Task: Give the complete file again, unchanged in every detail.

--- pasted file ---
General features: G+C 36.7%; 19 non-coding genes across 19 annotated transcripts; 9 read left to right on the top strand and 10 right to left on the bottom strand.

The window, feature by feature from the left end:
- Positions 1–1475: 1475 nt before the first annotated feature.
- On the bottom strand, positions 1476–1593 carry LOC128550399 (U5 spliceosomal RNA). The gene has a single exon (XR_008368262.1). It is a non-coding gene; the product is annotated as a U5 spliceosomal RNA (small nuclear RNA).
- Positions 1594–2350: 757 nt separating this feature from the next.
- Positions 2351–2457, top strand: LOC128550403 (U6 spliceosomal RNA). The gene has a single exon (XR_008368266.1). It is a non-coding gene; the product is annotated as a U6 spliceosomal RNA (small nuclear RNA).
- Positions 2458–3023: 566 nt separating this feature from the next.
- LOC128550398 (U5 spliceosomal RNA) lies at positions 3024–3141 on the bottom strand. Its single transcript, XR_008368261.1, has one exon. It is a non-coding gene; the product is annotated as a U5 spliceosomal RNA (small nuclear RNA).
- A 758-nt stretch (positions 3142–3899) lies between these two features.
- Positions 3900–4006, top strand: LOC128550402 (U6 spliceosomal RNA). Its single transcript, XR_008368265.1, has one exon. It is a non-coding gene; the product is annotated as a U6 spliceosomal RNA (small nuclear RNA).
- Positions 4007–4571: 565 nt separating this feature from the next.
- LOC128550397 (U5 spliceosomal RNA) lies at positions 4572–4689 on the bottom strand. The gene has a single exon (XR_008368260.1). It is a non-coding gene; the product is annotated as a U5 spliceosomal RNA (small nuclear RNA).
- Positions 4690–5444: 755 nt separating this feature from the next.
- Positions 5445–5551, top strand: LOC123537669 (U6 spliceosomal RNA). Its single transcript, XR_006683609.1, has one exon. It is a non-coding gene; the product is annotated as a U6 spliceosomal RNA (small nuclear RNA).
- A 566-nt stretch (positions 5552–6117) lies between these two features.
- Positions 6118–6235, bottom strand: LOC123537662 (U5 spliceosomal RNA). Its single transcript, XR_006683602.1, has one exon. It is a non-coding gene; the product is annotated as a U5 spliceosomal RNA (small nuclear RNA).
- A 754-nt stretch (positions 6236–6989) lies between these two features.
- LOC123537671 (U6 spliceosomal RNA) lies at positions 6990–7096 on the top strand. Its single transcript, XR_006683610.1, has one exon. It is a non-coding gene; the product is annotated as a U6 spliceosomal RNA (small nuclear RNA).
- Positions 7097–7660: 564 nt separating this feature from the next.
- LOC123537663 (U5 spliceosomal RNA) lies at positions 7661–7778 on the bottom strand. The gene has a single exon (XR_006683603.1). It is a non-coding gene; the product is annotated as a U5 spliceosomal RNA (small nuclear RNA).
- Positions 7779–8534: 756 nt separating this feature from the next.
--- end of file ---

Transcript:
General features: G+C 36.7%; 19 non-coding genes across 19 annotated transcripts; 9 read left to right on the top strand and 10 right to left on the bottom strand.

The window, feature by feature from the left end:
- Positions 1–1475: 1475 nt before the first annotated feature.
- On the bottom strand, positions 1476–1593 carry LOC128550399 (U5 spliceosomal RNA). The gene has a single exon (XR_008368262.1). It is a non-coding gene; the product is annotated as a U5 spliceosomal RNA (small nuclear RNA).
- Positions 1594–2350: 757 nt separating this feature from the next.
- Positions 2351–2457, top strand: LOC128550403 (U6 spliceosomal RNA). The gene has a single exon (XR_008368266.1). It is a non-coding gene; the product is annotated as a U6 spliceosomal RNA (small nuclear RNA).
- Positions 2458–3023: 566 nt separating this feature from the next.
- LOC128550398 (U5 spliceosomal RNA) lies at positions 3024–3141 on the bottom strand. Its single transcript, XR_008368261.1, has one exon. It is a non-coding gene; the product is annotated as a U5 spliceosomal RNA (small nuclear RNA).
- A 758-nt stretch (positions 3142–3899) lies between these two features.
- Positions 3900–4006, top strand: LOC128550402 (U6 spliceosomal RNA). Its single transcript, XR_008368265.1, has one exon. It is a non-coding gene; the product is annotated as a U6 spliceosomal RNA (small nuclear RNA).
- Positions 4007–4571: 565 nt separating this feature from the next.
- LOC128550397 (U5 spliceosomal RNA) lies at positions 4572–4689 on the bottom strand. The gene has a single exon (XR_008368260.1). It is a non-coding gene; the product is annotated as a U5 spliceosomal RNA (small nuclear RNA).
- Positions 4690–5444: 755 nt separating this feature from the next.
- Positions 5445–5551, top strand: LOC123537669 (U6 spliceosomal RNA). Its single transcript, XR_006683609.1, has one exon. It is a non-coding gene; the product is annotated as a U6 spliceosomal RNA (small nuclear RNA).
- A 566-nt stretch (positions 5552–6117) lies between these two features.
- Positions 6118–6235, bottom strand: LOC123537662 (U5 spliceosomal RNA). Its single transcript, XR_006683602.1, has one exon. It is a non-coding gene; the product is annotated as a U5 spliceosomal RNA (small nuclear RNA).
- A 754-nt stretch (positions 6236–6989) lies between these two features.
- LOC123537671 (U6 spliceosomal RNA) lies at positions 6990–7096 on the top strand. Its single transcript, XR_006683610.1, has one exon. It is a non-coding gene; the product is annotated as a U6 spliceosomal RNA (small nuclear RNA).
- Positions 7097–7660: 564 nt separating this feature from the next.
- LOC123537663 (U5 spliceosomal RNA) lies at positions 7661–7778 on the bottom strand. The gene has a single exon (XR_006683603.1). It is a non-coding gene; the product is annotated as a U5 spliceosomal RNA (small nuclear RNA).
- Positions 7779–8534: 756 nt separating this feature from the next.